In 2013, we launched Entrepreneurs for Social Change. This project aims to address both lack of employment and limited opportunities for participation in social development in the Euro-Med region. This reality, coupled with high levels of migration toward the North of the Mediterranean Sea, often increases tensions between communities and can contribute to incitement, xenophobia, radicalization and violent extremism. Given this, our partner from the private sector – Fondazione CRT Italy, tasked with investing a portion of the profits made by Italy’s largest bank to create Entrepreneurs for Social Change with the Alliance. UNAOC provides training and mentoring to young social entrepreneurs from the Euro-Med region, so that they can create employment while acting as leaders in social inclusion and cross-cultural understanding.
UNAOC’s PLURAL +, a video festival, acts as an empowering tool for young people to speak out about what they think of migration, diversity and social inclusion, using their own views and voices. This project is done in partnership with the International Organization on Migration.
We are also coping with the rapid change in the area of Information and Communication Technology. UNAOC now has AppPeace – a contest that invites app and video game developers to create apps or mobile games designed to generate new opportunities for intercultural dialogue and conflict prevention. Most of participants of this project are young people. We are partnering with UNDP on this project which also benefits from additional support from the Massachusetts Institute of Technology.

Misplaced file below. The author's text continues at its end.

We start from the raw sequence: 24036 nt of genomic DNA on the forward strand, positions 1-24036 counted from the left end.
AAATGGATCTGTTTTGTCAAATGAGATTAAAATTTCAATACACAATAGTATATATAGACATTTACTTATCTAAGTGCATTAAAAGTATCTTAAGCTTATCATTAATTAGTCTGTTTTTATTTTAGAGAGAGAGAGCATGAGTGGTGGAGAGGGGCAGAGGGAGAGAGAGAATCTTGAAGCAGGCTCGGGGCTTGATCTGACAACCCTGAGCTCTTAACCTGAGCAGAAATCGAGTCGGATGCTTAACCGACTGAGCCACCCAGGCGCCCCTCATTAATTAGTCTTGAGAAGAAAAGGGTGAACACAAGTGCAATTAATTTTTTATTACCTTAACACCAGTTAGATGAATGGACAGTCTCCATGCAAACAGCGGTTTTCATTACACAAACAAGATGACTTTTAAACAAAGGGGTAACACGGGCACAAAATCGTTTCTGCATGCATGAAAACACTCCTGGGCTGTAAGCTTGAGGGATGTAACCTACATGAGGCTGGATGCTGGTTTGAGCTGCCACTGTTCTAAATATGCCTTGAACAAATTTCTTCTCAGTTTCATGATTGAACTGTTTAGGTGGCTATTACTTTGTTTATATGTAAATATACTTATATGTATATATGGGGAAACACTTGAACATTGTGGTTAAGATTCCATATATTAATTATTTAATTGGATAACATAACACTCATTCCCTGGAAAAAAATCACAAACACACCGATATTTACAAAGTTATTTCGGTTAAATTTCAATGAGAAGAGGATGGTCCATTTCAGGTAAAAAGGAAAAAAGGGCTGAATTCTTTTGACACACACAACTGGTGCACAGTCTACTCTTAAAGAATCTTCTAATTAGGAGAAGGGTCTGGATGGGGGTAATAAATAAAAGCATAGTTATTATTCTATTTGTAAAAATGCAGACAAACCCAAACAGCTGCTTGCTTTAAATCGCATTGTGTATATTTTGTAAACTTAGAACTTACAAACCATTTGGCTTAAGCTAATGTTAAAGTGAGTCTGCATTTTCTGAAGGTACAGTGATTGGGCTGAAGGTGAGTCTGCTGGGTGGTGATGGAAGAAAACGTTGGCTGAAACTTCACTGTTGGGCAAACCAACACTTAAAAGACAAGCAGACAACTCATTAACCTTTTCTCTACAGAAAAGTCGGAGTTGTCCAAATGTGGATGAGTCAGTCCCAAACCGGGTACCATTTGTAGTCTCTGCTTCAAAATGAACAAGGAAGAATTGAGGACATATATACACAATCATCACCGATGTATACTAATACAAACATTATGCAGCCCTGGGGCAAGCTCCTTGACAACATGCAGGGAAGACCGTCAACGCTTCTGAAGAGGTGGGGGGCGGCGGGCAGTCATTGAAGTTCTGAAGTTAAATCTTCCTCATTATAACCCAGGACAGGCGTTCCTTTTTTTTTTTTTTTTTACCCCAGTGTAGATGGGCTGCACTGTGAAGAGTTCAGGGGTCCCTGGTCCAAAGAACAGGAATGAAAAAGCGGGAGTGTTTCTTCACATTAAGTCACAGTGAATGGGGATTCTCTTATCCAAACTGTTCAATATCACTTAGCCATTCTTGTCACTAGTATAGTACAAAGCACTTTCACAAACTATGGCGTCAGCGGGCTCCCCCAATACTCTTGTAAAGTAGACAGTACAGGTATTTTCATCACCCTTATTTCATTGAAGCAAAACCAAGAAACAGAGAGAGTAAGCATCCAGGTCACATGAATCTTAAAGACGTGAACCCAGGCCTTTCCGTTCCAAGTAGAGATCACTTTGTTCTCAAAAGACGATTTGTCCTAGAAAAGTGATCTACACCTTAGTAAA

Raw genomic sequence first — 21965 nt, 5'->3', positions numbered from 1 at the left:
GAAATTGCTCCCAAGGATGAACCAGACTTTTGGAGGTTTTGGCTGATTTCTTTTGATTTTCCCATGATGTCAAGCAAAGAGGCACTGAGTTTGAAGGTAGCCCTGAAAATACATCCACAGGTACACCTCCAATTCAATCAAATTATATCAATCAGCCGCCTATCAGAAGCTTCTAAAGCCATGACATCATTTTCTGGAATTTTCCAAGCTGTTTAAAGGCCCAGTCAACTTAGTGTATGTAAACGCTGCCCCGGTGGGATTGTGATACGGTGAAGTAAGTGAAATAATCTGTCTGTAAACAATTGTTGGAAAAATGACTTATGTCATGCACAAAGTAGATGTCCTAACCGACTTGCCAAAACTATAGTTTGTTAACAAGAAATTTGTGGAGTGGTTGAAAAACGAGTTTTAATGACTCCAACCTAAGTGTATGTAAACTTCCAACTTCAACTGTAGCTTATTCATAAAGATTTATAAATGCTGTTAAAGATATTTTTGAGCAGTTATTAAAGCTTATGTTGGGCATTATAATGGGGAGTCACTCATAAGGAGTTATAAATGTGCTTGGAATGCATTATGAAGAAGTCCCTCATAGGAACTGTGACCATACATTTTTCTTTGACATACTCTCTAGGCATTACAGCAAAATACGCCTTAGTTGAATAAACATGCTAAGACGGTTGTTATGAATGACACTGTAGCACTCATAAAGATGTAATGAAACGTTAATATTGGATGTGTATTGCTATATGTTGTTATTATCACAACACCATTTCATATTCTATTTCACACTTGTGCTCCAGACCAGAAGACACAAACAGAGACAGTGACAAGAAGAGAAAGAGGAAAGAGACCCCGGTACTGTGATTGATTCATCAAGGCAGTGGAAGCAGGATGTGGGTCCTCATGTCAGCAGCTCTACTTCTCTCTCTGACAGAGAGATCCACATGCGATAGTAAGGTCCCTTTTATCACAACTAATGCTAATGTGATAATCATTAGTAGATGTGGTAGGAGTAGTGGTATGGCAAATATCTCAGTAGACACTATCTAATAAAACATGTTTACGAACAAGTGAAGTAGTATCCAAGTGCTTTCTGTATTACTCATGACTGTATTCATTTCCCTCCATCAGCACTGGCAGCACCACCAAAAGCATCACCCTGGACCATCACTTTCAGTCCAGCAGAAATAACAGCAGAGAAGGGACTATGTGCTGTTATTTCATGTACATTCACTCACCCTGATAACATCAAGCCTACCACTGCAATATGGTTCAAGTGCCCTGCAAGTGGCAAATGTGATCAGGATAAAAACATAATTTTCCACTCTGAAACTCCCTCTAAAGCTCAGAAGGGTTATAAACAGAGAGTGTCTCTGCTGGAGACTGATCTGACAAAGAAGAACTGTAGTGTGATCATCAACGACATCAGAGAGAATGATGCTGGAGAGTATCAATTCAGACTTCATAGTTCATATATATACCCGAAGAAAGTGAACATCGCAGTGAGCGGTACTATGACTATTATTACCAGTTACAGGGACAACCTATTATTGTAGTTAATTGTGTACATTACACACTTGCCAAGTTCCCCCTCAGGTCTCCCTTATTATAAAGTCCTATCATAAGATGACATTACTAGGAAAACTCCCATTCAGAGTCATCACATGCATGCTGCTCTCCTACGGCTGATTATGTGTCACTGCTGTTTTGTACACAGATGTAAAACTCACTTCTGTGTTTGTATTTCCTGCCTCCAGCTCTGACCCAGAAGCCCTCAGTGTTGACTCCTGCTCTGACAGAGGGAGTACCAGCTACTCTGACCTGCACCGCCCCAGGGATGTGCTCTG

One last example is the Youth Event at the UNAOC Forums, which is an output-oriented and collective reflection on the theme of the Forum for young people. The Youth Event helps youth establish contacts, actively exchange and explore how they can collaborate together, before and after the Forum. At each Forum, we have an average of 100 youth from all continents.
As you can see, the UNAOC offers a great range of initiatives to young people as we understand that most of the time, but especially in situations of tension or post-conflict, they remain on the margins or are excluded from participating in peacebuilding processes. We know that young people are leaders in advancing the mission of the UNAOC both at the local and global levels. Why wouldn’t we partner with them, learn from them, invest in them? That would be such a missed opportunity as they represent over two thirds of the world population.
In recent years, there has been a growing recognition that young people’s participation in peacebuilding is fundamental to reaching durable peace. Even with this increased visibility, the UNAOC will continue to advocate for young people’s role in peacebuilding to be recognized. Everywhere, policies need to be updated, funding mechanisms need to be adjusted, programming needs to be restructured, and dialogue channels need to be opened.